the only fans you can control are the 4 pin fans as they are usually used for the cpu but the 3 pins run at 100% all the time unless you connect them to a fan controller.

thats from my own experience
August 31, 2012 9:02:29 PM

jamesg2571 said:
the only fans you can control are the 4 pin fans as they are usually used for the cpu but the 3 pins run at 100% all the time unless you connect them to a fan controller.

thats from my own experience

Reading up it seems to say 3-pin fans can be dropped between three different voltages to alter fan speed but that's all I need. PWM from what I understand offers way more speeds/options. Only fans with Molex (power) connectors cannot be controlled at all and are always at 100%.
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September 2, 2012 4:31:35 PM

You can plug a 3 pin fan into a 4 pin header and it will work fine , it you look at the connector closely you will notice that the connector has a flat piece sticking up beside the pins and this is positioned so that a three pin will slide onto that spot and the fourth pin will be left out. This is done by design and that flat piece is put there for three pin connectors.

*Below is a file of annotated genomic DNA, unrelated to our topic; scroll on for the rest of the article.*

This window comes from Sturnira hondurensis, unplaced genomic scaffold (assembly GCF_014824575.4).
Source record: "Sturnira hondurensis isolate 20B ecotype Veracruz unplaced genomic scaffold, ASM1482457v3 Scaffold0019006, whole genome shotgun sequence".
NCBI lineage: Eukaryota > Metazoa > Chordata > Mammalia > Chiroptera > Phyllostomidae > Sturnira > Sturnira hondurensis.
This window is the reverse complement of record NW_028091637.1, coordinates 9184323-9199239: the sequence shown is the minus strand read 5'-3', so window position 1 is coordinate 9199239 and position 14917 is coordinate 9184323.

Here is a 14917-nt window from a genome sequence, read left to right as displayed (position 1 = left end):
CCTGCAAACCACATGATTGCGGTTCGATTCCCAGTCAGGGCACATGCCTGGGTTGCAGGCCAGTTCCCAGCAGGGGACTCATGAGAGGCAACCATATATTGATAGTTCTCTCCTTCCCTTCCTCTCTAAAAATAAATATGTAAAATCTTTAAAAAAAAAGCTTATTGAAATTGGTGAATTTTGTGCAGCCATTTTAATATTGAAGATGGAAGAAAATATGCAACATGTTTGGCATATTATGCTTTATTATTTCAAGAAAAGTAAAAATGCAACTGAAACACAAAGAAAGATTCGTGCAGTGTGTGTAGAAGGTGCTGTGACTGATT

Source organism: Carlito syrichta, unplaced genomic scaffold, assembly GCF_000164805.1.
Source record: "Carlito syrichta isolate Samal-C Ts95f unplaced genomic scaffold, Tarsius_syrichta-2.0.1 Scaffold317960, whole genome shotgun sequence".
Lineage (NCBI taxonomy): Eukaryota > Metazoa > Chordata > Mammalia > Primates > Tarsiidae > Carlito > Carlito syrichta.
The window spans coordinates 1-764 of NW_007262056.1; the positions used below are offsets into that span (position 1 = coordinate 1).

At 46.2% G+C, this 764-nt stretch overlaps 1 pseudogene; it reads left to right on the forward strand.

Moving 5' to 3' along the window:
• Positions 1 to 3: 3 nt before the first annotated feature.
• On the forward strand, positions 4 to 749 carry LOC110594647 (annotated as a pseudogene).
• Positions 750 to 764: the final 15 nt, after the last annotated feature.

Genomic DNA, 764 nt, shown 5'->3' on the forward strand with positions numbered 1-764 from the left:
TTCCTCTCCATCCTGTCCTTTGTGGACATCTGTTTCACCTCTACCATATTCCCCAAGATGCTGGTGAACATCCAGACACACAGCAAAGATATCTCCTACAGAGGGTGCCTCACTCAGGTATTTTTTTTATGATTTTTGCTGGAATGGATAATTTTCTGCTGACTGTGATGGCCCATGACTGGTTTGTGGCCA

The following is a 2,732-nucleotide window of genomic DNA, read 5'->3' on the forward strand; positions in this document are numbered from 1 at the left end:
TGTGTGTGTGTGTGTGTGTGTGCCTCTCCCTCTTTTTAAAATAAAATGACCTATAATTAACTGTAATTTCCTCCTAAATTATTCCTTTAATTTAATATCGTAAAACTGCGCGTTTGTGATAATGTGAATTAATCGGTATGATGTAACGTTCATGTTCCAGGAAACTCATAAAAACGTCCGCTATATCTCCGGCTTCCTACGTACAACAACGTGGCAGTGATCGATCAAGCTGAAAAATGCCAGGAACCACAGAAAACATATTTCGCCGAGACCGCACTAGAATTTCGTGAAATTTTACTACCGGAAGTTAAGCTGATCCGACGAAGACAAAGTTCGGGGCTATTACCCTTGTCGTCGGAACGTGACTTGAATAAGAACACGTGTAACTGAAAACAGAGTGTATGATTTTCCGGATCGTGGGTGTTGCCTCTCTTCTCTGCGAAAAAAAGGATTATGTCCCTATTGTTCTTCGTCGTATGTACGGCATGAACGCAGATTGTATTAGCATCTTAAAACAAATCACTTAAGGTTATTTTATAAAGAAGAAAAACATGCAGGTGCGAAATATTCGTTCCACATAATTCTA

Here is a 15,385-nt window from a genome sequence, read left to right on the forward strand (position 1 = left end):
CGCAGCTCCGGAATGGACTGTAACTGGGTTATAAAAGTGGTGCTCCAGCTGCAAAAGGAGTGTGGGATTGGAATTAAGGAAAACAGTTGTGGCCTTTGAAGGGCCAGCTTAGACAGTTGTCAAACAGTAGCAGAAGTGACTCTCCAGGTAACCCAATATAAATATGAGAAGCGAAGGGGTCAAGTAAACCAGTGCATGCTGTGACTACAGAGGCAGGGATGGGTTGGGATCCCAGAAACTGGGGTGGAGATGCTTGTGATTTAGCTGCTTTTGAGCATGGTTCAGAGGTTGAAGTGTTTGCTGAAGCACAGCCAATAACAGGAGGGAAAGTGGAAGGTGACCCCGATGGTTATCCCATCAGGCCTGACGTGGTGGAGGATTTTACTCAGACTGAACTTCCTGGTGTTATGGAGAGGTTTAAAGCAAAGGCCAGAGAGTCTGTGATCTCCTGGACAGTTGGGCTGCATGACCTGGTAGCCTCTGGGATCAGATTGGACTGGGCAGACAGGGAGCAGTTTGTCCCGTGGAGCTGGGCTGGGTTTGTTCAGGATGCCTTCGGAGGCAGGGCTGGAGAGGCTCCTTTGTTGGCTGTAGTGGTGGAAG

Usually a fan will run on a two pin connector and will run at 100% and when you add the third pin you then add controll of the fan speed , the fourth pin adds temp control. The reason the MB has three pin connectors is so that the bios can controll the speed of the fans , the third pin reports the rpm that the fan is running at.